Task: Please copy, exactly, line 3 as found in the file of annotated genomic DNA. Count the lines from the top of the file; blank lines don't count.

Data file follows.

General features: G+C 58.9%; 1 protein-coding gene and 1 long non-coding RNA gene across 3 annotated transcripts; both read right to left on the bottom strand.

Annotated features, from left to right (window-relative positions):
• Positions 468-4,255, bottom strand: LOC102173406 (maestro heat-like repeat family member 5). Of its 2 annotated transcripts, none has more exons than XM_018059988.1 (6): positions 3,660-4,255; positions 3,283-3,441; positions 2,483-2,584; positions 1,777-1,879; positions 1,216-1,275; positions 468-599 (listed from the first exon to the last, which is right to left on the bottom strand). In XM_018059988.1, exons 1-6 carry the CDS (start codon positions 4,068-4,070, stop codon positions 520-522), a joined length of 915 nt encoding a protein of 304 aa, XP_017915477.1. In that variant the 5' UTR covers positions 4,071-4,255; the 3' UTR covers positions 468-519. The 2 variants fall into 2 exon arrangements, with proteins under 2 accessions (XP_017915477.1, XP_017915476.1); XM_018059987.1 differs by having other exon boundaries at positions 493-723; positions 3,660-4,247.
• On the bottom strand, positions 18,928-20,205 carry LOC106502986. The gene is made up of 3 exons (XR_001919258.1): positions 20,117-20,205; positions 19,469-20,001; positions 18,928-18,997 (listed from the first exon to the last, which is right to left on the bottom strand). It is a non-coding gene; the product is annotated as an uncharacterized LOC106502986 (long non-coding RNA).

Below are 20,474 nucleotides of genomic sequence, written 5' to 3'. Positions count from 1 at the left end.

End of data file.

• Positions 468-4,255, bottom strand: LOC102173406 (maestro heat-like repeat family member 5). Of its 2 annotated transcripts, none has more exons than XM_018059988.1 (6): positions 3,660-4,255; positions 3,283-3,441; positions 2,483-2,584; positions 1,777-1,879; positions 1,216-1,275; positions 468-599 (listed from the first exon to the last, which is right to left on the bottom strand). In XM_018059988.1, exons 1-6 carry the CDS (start codon positions 4,068-4,070, stop codon positions 520-522), a joined length of 915 nt encoding a protein of 304 aa, XP_017915477.1. In that variant the 5' UTR covers positions 4,071-4,255; the 3' UTR covers positions 468-519. The 2 variants fall into 2 exon arrangements, with proteins under 2 accessions (XP_017915477.1, XP_017915476.1); XM_018059987.1 differs by having other exon boundaries at positions 493-723; positions 3,660-4,247.